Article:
Gravitational deflection of light

To calculate the deflection of light which propagates through the medium whose refraction index is continuous, the differential form of  Snell’s law is used.

In the case of the gravitational field, as it is given in http://home.fnal.gov/~syphers/Education/Notes/lightbend.pdf , page 2, equation (6)
the differential form of the Snell’s law is:

Actually, it should be:

( so, instead of the constant   , it should be   )

Let us write it as

If we take that the velocity is

( where   ),

then the solution of the differential equation

yields the deflection which is two times less than the one which is measured experimentally.

That is not because the equation

is wrong (it is definitely correct, irrefutably correct), but because the Snell’s law does not take into account the following fact:

Greater the energy of a photon, greater the refraction:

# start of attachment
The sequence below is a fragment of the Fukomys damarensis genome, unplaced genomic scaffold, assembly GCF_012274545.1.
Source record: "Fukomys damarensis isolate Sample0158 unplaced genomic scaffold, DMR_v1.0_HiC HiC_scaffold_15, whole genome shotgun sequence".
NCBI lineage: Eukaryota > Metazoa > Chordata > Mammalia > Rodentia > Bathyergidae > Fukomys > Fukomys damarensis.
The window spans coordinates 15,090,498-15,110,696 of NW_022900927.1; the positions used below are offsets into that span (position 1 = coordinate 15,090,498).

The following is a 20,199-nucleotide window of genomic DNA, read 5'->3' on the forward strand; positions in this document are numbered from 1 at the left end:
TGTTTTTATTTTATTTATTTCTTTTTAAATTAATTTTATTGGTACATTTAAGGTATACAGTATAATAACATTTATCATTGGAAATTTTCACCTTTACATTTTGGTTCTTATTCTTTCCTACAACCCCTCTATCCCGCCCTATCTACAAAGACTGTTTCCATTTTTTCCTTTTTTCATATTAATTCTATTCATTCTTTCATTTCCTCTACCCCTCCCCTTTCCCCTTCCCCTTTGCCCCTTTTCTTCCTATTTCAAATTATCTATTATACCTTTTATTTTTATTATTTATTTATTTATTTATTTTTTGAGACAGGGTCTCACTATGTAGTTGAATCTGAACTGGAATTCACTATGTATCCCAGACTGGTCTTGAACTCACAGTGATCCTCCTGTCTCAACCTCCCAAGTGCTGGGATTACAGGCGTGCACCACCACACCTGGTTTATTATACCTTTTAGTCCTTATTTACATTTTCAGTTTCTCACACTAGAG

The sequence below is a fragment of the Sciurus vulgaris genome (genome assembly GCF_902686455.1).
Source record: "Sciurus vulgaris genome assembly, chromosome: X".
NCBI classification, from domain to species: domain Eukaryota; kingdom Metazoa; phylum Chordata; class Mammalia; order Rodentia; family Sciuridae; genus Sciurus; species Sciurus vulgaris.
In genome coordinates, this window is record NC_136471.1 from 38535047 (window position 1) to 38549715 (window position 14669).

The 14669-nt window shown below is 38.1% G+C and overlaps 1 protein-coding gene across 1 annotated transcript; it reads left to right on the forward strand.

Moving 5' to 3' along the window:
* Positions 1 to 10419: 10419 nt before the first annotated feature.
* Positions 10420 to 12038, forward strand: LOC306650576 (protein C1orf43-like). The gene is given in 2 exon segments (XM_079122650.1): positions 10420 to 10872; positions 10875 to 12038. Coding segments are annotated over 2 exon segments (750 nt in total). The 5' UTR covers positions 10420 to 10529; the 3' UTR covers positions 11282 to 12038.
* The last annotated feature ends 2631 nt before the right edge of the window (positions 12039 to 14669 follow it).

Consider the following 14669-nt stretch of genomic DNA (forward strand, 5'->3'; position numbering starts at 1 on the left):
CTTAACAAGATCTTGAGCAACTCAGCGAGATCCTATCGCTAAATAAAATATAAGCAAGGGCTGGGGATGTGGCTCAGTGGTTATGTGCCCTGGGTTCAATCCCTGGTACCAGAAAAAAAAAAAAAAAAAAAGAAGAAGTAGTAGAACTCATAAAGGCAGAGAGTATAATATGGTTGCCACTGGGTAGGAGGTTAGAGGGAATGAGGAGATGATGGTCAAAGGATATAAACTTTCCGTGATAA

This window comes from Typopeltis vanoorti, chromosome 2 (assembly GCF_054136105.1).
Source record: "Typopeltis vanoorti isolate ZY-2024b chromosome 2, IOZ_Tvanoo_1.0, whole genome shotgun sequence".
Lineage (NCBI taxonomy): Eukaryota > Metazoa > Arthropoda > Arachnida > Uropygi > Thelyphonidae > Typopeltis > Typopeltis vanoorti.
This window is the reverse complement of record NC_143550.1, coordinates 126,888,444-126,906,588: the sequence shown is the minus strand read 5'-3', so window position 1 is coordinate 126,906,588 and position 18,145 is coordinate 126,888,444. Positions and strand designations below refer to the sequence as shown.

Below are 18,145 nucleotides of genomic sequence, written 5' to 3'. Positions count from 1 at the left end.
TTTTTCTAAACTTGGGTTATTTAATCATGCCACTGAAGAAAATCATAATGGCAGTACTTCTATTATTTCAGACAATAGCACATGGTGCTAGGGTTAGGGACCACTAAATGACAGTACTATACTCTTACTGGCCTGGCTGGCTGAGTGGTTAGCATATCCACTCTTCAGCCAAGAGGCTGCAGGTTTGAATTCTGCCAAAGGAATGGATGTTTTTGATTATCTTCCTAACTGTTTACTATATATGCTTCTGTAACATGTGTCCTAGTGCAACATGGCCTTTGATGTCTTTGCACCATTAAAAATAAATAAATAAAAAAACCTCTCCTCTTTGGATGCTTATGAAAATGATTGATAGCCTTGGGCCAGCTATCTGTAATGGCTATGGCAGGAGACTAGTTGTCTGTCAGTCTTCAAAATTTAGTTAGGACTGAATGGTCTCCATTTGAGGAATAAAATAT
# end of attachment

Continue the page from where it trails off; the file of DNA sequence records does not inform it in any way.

Pic.

The energy of a photon in a gravitation-field is

If a photon moves away from gravitation-source, the energy of that photon decreases (gravitational red-shift, Pound-Rebka experiment).
If a photon moves towards gravitation-source, the energy of that photon increases. And that energy increase does contribute to the photon’s path deflection.
How much?
Well, we have that

and

So, for a photon which moves through gravitation-field, we have

Moving towards the gravitation source,

-          the change of photon’s energy is positive

-          the change of photon’s velocity is negative

As for   and   , they are inherently positive.

So, we have:

Now, let’s get back to the equation

It takes into account only the contribution of the change of the photon’s velocity. By taking into account the contribution of the change of photon’s energy, which – as shown – is equal to the contribution of the change of the photon’s velocity, the differential equation becomes:

Upon integration, it yields

where   is the distance of closest approach to the gravitation source.